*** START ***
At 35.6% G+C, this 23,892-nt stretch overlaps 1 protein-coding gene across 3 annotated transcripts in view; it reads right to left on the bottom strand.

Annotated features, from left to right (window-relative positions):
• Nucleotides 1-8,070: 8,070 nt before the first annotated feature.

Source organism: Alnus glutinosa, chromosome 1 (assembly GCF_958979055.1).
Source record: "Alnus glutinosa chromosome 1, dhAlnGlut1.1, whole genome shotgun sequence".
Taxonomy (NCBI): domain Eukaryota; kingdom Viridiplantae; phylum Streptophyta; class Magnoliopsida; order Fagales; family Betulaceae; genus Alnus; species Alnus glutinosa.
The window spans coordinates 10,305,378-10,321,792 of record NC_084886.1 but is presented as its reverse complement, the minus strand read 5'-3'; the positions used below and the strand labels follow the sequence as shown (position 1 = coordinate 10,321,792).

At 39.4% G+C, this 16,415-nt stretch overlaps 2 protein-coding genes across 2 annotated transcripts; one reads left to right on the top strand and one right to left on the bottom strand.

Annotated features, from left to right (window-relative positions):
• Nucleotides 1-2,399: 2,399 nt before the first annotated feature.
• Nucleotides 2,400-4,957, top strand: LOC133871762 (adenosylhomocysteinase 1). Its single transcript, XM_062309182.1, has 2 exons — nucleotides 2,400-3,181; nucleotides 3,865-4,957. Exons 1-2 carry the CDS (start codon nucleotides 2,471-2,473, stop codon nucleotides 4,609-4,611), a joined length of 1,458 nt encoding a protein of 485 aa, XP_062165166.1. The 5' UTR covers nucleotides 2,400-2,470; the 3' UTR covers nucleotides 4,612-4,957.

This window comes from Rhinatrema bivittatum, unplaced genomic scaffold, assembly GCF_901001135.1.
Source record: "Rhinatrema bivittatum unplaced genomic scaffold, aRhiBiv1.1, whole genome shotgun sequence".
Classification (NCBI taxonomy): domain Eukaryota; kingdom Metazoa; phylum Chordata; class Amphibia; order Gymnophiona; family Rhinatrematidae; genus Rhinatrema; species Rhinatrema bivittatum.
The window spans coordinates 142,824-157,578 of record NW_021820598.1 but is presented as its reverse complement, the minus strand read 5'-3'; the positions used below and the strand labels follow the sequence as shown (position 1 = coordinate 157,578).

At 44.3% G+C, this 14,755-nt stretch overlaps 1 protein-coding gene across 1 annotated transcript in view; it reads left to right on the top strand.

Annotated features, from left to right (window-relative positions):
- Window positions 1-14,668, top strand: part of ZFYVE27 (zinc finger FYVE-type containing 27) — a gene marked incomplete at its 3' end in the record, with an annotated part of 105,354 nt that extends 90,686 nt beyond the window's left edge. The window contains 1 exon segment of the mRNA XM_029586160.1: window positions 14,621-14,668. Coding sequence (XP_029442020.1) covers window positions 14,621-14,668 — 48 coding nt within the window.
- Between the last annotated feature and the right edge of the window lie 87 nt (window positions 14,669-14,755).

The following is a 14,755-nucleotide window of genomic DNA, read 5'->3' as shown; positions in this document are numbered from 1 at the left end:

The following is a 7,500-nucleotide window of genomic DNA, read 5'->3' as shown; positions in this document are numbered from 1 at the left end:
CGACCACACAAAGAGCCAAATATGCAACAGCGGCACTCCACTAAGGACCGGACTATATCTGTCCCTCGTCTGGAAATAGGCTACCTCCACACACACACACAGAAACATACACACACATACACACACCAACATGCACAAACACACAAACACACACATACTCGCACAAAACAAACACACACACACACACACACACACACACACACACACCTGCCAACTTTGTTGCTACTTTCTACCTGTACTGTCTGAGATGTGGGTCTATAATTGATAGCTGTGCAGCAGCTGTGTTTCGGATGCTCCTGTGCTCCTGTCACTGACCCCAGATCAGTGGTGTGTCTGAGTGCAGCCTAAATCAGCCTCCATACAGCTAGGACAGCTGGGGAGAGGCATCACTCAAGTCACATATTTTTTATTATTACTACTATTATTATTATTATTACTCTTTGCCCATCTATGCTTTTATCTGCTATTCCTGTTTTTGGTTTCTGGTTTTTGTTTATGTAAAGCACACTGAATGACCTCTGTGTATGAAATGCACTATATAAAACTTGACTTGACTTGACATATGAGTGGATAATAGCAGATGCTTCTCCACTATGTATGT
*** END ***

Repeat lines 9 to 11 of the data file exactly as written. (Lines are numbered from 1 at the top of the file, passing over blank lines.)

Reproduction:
Annotated features, from left to right (window-relative positions):
• Nucleotides 1-2,399: 2,399 nt before the first annotated feature.
• Nucleotides 2,400-4,957, top strand: LOC133871762 (adenosylhomocysteinase 1). Its single transcript, XM_062309182.1, has 2 exons — nucleotides 2,400-3,181; nucleotides 3,865-4,957. Exons 1-2 carry the CDS (start codon nucleotides 2,471-2,473, stop codon nucleotides 4,609-4,611), a joined length of 1,458 nt encoding a protein of 485 aa, XP_062165166.1. The 5' UTR covers nucleotides 2,400-2,470; the 3' UTR covers nucleotides 4,612-4,957.